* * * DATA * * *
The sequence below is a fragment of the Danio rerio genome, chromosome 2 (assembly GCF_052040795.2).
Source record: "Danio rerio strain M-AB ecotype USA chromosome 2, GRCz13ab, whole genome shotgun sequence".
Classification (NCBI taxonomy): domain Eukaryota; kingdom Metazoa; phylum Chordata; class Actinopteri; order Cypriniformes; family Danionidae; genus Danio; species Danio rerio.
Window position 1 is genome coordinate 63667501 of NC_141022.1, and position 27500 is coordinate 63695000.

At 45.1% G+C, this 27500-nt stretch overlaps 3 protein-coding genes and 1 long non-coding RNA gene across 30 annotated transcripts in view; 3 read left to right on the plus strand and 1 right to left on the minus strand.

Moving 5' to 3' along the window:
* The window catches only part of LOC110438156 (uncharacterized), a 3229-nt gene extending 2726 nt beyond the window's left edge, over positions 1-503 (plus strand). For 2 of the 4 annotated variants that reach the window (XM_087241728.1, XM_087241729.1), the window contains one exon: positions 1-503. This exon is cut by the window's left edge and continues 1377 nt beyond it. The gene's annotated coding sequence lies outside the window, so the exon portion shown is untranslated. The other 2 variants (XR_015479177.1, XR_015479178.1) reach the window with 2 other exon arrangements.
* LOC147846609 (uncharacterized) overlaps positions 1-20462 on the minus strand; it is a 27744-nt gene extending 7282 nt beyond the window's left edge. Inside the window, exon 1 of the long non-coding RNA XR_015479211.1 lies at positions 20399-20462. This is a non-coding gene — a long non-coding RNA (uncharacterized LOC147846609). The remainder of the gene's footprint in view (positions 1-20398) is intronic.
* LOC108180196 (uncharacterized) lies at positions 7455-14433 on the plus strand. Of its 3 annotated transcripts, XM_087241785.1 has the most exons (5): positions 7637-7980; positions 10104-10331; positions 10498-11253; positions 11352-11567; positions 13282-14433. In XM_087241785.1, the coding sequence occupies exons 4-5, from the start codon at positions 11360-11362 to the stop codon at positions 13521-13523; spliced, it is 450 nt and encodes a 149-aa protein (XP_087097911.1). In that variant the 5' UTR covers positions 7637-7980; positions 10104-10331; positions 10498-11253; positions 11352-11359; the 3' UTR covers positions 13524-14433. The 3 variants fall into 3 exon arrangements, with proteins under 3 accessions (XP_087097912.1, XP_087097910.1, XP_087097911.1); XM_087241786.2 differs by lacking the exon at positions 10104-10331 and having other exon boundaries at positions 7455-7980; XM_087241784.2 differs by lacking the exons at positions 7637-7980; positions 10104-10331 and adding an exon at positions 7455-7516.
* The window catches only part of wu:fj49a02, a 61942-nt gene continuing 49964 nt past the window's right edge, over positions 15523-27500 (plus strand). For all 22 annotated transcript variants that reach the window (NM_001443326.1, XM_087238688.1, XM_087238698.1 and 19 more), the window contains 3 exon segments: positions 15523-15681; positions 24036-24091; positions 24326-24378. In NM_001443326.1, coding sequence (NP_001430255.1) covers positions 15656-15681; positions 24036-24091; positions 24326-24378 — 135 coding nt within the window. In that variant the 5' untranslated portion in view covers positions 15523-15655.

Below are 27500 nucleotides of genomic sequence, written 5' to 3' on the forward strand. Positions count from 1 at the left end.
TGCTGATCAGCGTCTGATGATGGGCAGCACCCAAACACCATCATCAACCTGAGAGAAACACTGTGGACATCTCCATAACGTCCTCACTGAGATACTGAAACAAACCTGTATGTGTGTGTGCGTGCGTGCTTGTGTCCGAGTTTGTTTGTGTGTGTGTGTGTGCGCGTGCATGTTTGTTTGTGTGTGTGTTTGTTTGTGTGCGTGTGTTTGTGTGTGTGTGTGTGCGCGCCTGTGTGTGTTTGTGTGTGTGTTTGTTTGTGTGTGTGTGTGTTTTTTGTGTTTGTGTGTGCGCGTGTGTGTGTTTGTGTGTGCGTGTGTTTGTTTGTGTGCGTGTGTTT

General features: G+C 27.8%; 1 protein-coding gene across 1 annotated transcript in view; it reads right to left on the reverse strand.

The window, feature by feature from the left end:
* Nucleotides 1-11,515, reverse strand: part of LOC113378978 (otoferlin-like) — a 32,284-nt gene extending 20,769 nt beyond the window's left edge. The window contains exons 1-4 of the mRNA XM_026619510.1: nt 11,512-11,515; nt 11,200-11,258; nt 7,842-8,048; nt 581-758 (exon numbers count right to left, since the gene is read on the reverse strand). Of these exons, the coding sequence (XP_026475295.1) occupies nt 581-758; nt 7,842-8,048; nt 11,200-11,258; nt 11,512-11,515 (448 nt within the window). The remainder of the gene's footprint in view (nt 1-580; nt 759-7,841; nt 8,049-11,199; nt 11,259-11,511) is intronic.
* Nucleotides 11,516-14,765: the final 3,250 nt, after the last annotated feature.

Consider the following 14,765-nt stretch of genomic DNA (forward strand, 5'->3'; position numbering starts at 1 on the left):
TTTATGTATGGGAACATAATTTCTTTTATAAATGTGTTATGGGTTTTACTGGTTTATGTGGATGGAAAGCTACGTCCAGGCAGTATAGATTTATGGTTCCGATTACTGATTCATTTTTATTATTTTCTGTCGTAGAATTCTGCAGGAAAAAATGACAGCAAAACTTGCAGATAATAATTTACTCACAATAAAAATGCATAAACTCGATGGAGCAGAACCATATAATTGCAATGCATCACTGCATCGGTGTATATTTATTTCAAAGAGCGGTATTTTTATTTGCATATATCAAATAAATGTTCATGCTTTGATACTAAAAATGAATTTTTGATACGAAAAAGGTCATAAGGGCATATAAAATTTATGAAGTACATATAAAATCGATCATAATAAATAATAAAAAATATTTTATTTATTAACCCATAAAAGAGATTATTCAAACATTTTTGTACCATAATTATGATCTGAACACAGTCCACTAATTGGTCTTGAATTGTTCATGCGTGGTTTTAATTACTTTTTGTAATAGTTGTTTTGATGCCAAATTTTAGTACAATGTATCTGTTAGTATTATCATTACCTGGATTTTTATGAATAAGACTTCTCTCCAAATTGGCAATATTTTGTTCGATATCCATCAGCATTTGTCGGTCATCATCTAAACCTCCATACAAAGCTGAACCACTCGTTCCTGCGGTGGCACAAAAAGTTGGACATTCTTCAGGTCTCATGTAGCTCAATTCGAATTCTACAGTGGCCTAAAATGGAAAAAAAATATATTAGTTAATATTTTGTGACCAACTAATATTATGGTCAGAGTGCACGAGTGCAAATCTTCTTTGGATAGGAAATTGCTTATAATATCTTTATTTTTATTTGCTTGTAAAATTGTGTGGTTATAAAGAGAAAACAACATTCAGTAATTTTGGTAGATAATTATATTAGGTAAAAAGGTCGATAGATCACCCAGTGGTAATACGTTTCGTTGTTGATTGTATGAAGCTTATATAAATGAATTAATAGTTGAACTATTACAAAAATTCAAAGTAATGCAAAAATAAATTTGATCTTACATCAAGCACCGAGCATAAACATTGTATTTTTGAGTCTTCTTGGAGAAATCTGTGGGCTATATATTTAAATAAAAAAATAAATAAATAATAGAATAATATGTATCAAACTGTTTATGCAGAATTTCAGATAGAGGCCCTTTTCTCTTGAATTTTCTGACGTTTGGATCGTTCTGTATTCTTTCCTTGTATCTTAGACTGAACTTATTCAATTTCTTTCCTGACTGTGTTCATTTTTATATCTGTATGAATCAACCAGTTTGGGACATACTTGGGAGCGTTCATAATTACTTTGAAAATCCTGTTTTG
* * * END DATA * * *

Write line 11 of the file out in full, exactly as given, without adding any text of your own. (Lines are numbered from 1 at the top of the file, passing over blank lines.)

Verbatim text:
Below are 27500 nucleotides of genomic sequence, written 5' to 3' on the forward strand. Positions count from 1 at the left end.